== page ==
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COVID-19 could be changing older consumers' eating habits

Researchers explored pre-pandemic habits to predict how things could change in the future

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A new study conducted by researchers from Michigan Medicine explored how older consumers’ pre-COVID-19 habits regarding grocery shopping and eating at restaurants could change in the wake of the pandemic. 

Based on survey responses, the researchers recommended that older consumers prioritize healthy eating both during the pandemic and beyond. They also hope that older consumers understand their risk for infection and make healthy choices when grocery shopping in stores, eating out, or gathering with friends. 

“Public health guidance to avoid infection will continue to alter food-buying habits for many older people and those with health conditions, so further support for them may be needed to ensure healthy habits continue,” said researcher Julia Wolfson, PhD. “That could include more assistance with online ordering for no-contact pickup or delivery.” 

Making the safest choices

In conjunction with AARP, the researchers analyzed over 2,000 responses to the National Poll on Healthy Aging. All survey respondents were between the ages of 50 and 80. 

These responses were all recorded prior to the COVID-19 outbreak, and the survey assessed older consumers’ typical habits regarding grocery shopping, cooking, and restaurant outings. The study revealed that the majority of respondents opted to grocery shop in-store as opposed to using a delivery service, while 11 percent reported eating out at restaurants at least one time per week. 

However, most of the participants reported cooking most of their meals at home before the pandemic even started. This is promising information, as this means most older consumers were prepared to continue cooking for themselves amid restaurant closures and the cancellation of social gatherings.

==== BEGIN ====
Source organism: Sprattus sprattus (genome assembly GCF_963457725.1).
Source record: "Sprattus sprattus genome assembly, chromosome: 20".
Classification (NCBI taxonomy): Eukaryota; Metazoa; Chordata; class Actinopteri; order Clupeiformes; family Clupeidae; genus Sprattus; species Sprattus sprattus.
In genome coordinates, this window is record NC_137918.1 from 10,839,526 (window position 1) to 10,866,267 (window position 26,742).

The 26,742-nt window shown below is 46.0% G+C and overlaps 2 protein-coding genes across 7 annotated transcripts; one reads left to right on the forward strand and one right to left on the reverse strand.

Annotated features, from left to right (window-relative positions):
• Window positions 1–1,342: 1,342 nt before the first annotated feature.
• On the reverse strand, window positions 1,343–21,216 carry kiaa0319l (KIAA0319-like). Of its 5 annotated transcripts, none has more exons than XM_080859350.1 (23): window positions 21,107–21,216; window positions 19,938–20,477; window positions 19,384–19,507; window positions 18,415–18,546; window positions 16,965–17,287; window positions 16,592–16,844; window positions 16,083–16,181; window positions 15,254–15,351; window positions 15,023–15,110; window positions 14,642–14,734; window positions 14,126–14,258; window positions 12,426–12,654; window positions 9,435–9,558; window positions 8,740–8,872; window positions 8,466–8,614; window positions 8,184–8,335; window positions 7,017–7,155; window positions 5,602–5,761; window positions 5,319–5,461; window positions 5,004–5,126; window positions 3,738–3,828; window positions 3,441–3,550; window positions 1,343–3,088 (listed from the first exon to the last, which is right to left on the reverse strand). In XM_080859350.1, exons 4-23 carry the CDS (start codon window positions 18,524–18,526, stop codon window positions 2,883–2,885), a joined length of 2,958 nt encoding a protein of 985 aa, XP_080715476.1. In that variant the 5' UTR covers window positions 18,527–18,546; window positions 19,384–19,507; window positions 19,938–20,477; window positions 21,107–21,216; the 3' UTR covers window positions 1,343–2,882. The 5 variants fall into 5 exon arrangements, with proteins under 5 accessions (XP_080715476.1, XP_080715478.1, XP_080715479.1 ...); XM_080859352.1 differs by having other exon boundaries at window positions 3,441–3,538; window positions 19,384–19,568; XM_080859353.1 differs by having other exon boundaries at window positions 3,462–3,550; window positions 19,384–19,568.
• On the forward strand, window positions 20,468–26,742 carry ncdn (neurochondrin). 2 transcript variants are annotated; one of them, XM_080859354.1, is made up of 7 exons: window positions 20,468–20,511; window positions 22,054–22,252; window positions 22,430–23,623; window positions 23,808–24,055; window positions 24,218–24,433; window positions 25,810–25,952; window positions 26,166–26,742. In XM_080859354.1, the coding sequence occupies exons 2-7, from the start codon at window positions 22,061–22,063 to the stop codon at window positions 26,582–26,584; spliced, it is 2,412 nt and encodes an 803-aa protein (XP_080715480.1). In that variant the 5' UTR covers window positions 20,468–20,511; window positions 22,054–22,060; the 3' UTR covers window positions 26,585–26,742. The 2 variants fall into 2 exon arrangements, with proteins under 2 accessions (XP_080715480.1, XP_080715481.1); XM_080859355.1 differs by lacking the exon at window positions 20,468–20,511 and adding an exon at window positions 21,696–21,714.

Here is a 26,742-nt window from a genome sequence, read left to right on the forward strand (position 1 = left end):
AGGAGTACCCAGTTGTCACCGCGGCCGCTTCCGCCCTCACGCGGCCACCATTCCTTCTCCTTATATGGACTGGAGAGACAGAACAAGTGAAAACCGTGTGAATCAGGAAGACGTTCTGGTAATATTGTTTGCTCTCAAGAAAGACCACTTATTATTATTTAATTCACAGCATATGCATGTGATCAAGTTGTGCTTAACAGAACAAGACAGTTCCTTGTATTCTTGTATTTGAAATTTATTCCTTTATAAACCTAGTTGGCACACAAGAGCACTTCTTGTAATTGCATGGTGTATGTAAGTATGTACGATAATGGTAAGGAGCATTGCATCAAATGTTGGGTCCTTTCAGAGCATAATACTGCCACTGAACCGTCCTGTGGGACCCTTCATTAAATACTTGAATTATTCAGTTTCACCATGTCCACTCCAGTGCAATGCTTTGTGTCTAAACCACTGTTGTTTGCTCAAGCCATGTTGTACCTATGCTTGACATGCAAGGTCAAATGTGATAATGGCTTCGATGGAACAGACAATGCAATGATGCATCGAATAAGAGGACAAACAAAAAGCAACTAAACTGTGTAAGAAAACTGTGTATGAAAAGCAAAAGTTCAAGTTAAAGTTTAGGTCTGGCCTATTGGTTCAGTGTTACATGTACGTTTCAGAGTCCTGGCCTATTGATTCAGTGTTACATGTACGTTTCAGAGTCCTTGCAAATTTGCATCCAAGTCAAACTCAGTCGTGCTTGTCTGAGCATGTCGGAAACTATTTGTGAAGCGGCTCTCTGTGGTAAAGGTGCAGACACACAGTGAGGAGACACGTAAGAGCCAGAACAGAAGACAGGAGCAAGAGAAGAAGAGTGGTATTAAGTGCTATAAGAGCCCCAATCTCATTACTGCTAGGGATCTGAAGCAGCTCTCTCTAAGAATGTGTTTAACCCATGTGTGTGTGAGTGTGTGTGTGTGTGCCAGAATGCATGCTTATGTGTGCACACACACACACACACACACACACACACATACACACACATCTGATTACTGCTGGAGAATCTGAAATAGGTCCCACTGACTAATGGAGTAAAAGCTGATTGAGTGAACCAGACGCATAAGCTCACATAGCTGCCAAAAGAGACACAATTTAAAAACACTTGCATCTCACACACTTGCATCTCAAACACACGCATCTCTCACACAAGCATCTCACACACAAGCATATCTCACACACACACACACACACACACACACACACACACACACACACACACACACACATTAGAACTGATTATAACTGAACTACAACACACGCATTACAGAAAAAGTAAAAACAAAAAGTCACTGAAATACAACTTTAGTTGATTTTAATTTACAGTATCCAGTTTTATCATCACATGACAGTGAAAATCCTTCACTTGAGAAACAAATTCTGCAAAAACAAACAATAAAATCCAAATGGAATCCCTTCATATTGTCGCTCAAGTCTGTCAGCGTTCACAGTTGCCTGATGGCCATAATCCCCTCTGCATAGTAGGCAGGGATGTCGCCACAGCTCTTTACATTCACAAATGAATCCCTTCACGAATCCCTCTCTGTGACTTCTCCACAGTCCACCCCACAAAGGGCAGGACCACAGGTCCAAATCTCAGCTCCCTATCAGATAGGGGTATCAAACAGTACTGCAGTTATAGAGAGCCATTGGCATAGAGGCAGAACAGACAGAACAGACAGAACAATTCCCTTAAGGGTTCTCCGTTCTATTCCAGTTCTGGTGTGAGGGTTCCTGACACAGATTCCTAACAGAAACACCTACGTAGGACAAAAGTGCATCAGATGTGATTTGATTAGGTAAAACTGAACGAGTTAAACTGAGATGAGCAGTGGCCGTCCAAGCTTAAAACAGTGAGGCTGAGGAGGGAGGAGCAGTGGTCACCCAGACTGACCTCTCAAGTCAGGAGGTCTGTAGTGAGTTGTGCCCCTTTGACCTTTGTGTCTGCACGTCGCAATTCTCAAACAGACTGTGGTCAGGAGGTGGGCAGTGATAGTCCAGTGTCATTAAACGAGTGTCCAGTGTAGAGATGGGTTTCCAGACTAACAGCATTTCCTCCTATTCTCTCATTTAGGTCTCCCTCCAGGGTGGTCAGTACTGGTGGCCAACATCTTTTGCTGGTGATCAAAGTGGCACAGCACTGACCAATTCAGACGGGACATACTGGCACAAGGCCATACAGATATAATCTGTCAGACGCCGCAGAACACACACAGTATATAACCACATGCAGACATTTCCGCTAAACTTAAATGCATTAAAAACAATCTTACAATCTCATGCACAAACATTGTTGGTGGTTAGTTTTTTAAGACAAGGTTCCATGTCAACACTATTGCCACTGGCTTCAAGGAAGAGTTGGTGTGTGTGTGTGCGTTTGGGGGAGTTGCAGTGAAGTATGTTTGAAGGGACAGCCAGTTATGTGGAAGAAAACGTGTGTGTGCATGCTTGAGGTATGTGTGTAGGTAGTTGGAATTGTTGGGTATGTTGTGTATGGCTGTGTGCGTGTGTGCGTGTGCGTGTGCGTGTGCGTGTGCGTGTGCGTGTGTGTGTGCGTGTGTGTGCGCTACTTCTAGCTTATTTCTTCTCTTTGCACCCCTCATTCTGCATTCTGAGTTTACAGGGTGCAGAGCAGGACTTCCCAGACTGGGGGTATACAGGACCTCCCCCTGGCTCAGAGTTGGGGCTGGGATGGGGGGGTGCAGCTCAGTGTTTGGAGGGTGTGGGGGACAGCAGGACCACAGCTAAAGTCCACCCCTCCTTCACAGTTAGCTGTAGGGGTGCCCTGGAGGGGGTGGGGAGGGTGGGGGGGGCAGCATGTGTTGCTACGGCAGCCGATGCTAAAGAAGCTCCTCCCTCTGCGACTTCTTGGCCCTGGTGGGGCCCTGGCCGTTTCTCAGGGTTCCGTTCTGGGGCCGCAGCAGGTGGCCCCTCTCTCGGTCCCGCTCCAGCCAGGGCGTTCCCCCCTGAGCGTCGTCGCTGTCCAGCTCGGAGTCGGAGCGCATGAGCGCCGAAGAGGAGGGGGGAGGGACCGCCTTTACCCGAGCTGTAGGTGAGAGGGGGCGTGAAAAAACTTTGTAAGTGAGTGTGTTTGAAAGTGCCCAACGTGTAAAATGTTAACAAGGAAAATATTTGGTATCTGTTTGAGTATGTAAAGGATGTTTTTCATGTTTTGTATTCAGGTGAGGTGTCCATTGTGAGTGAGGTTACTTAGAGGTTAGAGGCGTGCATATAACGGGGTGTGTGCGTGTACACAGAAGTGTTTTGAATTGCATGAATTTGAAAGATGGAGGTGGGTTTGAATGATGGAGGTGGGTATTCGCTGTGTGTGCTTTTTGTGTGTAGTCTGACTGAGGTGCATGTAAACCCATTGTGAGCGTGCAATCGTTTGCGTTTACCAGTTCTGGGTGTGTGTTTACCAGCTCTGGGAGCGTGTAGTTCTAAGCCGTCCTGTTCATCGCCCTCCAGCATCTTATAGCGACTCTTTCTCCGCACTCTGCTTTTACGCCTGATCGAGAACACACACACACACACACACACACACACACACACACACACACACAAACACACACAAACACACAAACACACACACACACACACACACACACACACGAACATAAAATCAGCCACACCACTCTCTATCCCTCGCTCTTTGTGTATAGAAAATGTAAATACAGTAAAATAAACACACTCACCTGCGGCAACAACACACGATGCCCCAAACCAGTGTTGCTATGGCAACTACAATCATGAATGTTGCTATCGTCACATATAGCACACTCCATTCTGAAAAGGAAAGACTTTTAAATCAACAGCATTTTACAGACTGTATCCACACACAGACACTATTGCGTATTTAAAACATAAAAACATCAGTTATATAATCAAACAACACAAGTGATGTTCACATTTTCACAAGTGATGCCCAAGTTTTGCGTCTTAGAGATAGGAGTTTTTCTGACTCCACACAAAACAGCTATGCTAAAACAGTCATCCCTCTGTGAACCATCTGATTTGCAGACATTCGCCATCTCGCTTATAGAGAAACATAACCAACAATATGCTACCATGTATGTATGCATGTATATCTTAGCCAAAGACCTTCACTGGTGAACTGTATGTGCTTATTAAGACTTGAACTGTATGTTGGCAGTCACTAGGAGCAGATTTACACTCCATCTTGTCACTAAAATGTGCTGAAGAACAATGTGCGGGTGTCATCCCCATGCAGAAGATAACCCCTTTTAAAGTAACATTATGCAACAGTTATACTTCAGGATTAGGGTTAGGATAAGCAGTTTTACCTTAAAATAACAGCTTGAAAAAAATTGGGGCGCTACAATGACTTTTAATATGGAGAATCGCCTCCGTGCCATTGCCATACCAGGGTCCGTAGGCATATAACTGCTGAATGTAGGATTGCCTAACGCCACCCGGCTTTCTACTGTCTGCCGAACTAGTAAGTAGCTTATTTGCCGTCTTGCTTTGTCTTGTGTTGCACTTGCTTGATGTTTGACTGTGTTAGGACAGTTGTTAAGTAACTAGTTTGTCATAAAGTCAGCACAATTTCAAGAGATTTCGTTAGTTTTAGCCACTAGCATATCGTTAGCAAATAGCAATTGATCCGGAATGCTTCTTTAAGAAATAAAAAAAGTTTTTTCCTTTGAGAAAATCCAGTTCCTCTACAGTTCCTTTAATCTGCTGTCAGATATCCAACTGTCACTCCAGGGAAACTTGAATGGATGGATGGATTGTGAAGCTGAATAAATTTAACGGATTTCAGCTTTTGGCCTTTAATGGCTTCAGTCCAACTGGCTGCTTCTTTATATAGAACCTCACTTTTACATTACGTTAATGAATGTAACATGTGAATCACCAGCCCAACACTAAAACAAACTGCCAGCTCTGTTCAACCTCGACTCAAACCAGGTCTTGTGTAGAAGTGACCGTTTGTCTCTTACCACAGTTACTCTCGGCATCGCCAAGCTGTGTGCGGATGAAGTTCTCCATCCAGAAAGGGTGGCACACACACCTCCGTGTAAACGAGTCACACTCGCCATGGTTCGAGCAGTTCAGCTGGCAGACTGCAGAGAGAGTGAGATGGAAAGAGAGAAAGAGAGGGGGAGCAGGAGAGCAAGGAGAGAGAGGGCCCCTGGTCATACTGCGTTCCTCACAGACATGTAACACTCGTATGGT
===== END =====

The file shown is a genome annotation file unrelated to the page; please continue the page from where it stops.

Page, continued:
Restaurant openings and poor eating habits

With restrictions beginning to loosen, the researchers fear that restaurant openings will entice older consumers to not only take a break from cooking, but also indulge in unhealthy options. Prior to the pandemic, a good portion of the participants had confidence in their healthy eating habits; however, the researchers fear that some of that diligence will fall to the wayside when letting someone else do the cooking. 

“As restaurants begin to reopen for dining or carry-out, the less-healthy options may beckon for those who have been cooking almost entirely at home,” said researcher Cindy Leung. “Restaurants could support healthy eating by making sure affordable healthy options are available on menus and making sure nutrition information is transparent and easily available.” 

These unhealthy eating habits were most concerning for those who lived alone, as 25 percent of the study participants reported eating all of their meals by themselves. The researchers hope that as small social gatherings start to crop up again, healthy eating will be a priority, as it could greatly benefit older consumers’ overall health. 

“As people begin to have small gatherings, social isolation might ease for those who have been living and eating alone all spring,” said researcher Dr. Preeti Malani. “But as friends and family cautiously begin to gather with older adults, we should do so with a focus not just on preventing infection, but also on supporting healthier eating habits for everyone.” 

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